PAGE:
This is Matt Nelson. The 20-year-old studies at Campbell University in North Carolina.
You've probably never heard of Nelson, but there's a good chance you're familiar with his masterwork: the @dog_rates Twitter account.
With more than 2 million Twitter followers, WeRateDogs delivers on what it promises, posting cute pictures of pups with funny captions.
You get the idea.
With accounts now on multiple social media channels and an official online merchandise store, WeRateDogs has evolved into an internet phenomenon in less than two years.
Fast forward to now. In case you missed it (and there's zero chance you did by this point), President Trump caused a bit of a frenzy on Twitter around midnight on Tuesday when he tweeted a typo, "covfefe," then left the post up for SIX HOURS.
Nelson was among those who got in on the fun. "It was hilarious," he told BuzzFeed News in a phone call on Wednesday. "I think it was the most fun content creators have had online since the election. Everyone was cracking jokes."
Nelson's first response was to tweet this picture of a dog named Dewey with a joke that the name was pronounced "covfefe."
Then Nelson's e-commerce store coordinator got in touch with a quick mock-up of a hat with the phrase "Covfefe AF" to sell from the online store.
The hat was a hit, but a few people were mad at Nelson for using the popular account to make a quick buck, he said.
"Those comments got to me and I was like, I should probably donate this. Dog-related things crossed my mind, but I wanted to donate to something that contradicts this administration's values given it was all based off a Trump tweet," he said.
That's when he told followers that half the profits would be donated to Planned Parenthood. "It just felt like that would be a good place for it to go," he said, "and Planned Parenthood aligns with my personal beliefs."
"The initial response was fantastic," he said. "People were like, 'This makes me want to get it immediately. Thank you for doing this.'"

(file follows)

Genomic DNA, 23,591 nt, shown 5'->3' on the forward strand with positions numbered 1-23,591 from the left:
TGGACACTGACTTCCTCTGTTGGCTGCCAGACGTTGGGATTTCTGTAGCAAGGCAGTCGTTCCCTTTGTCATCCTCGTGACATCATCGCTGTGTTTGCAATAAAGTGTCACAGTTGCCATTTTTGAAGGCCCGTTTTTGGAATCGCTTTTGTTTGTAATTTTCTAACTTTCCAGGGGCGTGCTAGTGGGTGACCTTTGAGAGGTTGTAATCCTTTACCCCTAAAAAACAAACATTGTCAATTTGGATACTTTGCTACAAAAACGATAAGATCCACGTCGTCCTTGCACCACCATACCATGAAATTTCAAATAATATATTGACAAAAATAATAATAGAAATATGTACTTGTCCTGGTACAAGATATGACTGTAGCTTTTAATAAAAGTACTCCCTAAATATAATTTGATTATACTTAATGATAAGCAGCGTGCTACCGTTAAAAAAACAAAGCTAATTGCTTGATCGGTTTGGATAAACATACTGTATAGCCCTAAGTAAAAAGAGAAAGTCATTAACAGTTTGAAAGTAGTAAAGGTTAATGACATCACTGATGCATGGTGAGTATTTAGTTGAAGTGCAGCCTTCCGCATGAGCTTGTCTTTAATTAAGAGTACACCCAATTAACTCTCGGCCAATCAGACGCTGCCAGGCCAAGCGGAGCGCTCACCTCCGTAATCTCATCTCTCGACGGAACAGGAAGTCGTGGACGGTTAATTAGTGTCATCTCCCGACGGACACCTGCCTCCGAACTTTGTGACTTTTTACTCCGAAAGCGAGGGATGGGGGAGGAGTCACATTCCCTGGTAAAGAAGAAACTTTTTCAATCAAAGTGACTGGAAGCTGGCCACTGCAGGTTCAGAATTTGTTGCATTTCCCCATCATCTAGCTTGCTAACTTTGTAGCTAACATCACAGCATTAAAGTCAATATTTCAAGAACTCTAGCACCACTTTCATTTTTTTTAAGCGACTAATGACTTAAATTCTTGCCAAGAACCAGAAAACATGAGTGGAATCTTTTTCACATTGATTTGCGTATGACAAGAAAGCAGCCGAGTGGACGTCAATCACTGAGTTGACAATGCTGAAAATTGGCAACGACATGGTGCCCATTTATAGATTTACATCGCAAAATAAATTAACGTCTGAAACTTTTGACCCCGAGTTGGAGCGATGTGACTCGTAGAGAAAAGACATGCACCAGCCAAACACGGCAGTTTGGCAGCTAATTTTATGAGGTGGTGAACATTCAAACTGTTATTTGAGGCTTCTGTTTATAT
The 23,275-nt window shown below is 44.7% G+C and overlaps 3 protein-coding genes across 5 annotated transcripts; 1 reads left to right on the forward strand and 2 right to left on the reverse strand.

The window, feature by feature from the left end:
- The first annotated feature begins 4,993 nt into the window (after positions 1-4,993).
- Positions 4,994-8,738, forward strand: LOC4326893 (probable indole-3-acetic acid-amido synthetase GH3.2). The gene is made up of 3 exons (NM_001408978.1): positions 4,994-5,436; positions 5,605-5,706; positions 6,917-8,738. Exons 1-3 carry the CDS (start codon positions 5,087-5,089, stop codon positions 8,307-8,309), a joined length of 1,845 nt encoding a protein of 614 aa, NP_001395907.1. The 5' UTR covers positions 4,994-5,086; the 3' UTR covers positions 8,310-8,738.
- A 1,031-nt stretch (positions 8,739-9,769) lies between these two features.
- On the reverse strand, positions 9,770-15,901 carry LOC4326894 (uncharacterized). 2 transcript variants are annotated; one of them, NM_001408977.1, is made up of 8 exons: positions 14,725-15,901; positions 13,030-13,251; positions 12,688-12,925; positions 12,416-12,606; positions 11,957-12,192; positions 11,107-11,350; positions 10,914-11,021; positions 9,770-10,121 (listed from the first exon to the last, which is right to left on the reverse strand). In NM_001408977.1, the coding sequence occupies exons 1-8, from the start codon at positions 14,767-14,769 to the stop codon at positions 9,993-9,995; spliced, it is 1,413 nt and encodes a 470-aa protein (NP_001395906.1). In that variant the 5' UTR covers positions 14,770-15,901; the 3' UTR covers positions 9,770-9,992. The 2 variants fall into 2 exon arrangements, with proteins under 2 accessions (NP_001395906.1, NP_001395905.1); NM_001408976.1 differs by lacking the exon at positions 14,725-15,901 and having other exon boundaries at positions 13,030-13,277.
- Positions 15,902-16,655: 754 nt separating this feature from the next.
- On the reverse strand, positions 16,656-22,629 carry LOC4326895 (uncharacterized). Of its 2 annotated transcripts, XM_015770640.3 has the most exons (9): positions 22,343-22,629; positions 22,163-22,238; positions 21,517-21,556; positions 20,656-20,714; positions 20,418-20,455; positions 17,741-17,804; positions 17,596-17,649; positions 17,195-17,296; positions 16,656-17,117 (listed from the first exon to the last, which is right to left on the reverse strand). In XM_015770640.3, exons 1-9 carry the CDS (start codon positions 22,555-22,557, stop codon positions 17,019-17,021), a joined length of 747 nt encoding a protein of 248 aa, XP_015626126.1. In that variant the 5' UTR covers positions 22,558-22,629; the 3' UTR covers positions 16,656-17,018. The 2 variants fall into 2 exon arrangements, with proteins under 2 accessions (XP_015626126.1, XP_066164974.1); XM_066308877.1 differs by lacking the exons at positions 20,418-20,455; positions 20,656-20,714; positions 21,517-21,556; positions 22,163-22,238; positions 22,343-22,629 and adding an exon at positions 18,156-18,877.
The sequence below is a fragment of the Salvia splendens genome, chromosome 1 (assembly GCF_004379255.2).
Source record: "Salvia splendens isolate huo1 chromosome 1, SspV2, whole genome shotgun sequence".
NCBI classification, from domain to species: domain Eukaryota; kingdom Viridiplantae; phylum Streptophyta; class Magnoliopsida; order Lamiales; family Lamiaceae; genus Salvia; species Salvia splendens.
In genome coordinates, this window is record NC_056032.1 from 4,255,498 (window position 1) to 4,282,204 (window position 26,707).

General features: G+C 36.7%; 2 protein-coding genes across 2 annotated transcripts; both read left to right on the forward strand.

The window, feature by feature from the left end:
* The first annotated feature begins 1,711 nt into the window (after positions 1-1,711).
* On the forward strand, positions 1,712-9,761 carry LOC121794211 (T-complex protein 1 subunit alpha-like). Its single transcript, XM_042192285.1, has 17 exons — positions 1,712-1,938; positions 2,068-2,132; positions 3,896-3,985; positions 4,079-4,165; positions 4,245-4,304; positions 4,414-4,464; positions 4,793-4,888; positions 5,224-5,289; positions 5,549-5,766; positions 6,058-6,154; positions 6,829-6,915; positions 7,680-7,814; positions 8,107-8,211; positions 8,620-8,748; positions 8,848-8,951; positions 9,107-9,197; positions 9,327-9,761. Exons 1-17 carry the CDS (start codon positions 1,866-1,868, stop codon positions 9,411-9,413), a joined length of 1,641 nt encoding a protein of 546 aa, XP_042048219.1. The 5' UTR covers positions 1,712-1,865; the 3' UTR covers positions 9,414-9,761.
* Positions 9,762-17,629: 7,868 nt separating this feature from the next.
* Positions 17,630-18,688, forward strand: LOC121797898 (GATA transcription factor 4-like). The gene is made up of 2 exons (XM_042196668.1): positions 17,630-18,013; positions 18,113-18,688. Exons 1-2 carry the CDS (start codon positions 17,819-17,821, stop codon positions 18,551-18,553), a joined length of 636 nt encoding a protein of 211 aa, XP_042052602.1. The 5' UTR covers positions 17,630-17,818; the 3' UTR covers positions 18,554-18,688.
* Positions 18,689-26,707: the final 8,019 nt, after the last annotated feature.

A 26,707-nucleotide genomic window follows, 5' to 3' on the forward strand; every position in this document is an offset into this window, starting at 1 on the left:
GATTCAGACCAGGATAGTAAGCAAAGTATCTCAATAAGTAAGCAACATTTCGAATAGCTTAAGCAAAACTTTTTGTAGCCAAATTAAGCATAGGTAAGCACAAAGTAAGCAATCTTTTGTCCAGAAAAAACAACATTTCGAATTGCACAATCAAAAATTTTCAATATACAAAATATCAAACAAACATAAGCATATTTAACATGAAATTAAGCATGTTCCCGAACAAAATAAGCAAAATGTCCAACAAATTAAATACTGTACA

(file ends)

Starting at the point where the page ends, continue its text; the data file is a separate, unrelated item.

Nelson saw a few negative comments, but retired to bed. "I woke up this morning and — we've never had that many comments in a 12-hour period. It was just unbelievable. I immediately recognized I fucked up," he said.
Conservatives and others opposed to abortion railed against the account for what they said was political interference on a platform for cute dogs.
(Someone did actually start a parody Alt-Rate account of conservative dogs FWIW.)
This wasn't the first time WeRateDogs dipped a paw into politics, though. During Trump's travel ban, the account shared these heartwarming pictures of a pup reunited with his owner.
But by lunchtime on Wednesday, the anti-abortion outrage had forced Nelson to do some reflecting, he said.
"It's not that I think I made a mistake on my values, but I didn't consider that my audience is truly diverse, because dogs are universally loved," he said. "Abortion is a lot more of a sensitive subject, even though it's not Planned Parenthood's main focus, so it's different from critiquing the travel ban."
Nelson spent an hour drafting an apology, which he then shared on Twitter.
Because people had already bought the hat, Nelson said he'd follow through with the Planned Parenthood donations, but he then pledged to match that amount in a contribution to dog shelters, "which is obviously much more on brand for us."
Nelson told BuzzFeed News he thought the apology was necessary, but did not see it as backing down.
"That would have been not following through with the donation to Planned Parenthood," he said.
Still, some on the left criticized the apology as yielding to anti-abortion groups.
"Since I already pissed off the right, now I'm pissing off the left because they say I'm buckling and cowardly, but everyone is saying that because they believe a certain thing," he said.
Nelson said he's learned to keep his personal politics away from pups.
"When you're trying to manage an account with 2 million people, it's hard to make everyone happy," he said.
David Mack is a reporter and weekend editor for BuzzFeed News in New York.
Contact David Mack at firstname.lastname@example.org.
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